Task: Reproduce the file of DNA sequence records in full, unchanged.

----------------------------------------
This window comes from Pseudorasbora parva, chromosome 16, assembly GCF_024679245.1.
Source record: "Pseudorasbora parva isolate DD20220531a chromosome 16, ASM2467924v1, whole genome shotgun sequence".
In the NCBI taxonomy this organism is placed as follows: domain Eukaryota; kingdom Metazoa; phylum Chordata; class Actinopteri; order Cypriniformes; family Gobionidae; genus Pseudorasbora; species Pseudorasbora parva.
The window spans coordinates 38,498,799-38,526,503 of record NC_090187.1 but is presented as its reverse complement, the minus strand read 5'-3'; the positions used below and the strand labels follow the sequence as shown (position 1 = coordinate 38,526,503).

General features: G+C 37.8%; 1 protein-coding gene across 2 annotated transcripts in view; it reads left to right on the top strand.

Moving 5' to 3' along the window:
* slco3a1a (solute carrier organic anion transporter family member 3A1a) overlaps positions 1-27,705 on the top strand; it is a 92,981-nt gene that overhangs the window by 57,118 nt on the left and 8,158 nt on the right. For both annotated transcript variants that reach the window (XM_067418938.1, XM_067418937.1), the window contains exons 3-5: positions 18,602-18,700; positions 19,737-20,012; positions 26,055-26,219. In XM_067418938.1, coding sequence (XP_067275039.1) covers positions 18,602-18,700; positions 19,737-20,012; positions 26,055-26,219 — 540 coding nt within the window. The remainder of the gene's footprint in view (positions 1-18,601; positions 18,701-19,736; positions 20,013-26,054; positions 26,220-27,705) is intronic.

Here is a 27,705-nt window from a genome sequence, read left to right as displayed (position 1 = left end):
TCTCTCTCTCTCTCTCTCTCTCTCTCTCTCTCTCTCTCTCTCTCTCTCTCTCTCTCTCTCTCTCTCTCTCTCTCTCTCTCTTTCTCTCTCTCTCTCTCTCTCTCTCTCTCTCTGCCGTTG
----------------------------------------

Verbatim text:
This window comes from Pseudorasbora parva, chromosome 16, assembly GCF_024679245.1.
Source record: "Pseudorasbora parva isolate DD20220531a chromosome 16, ASM2467924v1, whole genome shotgun sequence".
In the NCBI taxonomy this organism is placed as follows: domain Eukaryota; kingdom Metazoa; phylum Chordata; class Actinopteri; order Cypriniformes; family Gobionidae; genus Pseudorasbora; species Pseudorasbora parva.
The window spans coordinates 38,498,799-38,526,503 of record NC_090187.1 but is presented as its reverse complement, the minus strand read 5'-3'; the positions used below and the strand labels follow the sequence as shown (position 1 = coordinate 38,526,503).

General features: G+C 37.8%; 1 protein-coding gene across 2 annotated transcripts in view; it reads left to right on the top strand.

Moving 5' to 3' along the window:
* slco3a1a (solute carrier organic anion transporter family member 3A1a) overlaps positions 1-27,705 on the top strand; it is a 92,981-nt gene that overhangs the window by 57,118 nt on the left and 8,158 nt on the right. For both annotated transcript variants that reach the window (XM_067418938.1, XM_067418937.1), the window contains exons 3-5: positions 18,602-18,700; positions 19,737-20,012; positions 26,055-26,219. In XM_067418938.1, coding sequence (XP_067275039.1) covers positions 18,602-18,700; positions 19,737-20,012; positions 26,055-26,219 — 540 coding nt within the window. The remainder of the gene's footprint in view (positions 1-18,601; positions 18,701-19,736; positions 20,013-26,054; positions 26,220-27,705) is intronic.

Here is a 27,705-nt window from a genome sequence, read left to right as displayed (position 1 = left end):
TCTCTCTCTCTCTCTCTCTCTCTCTCTCTCTCTCTCTCTCTCTCTCTCTCTCTCTCTCTCTCTCTCTCTCTCTCTCTCTCTTTCTCTCTCTCTCTCTCTCTCTCTCTCTCTCTGCCGTTG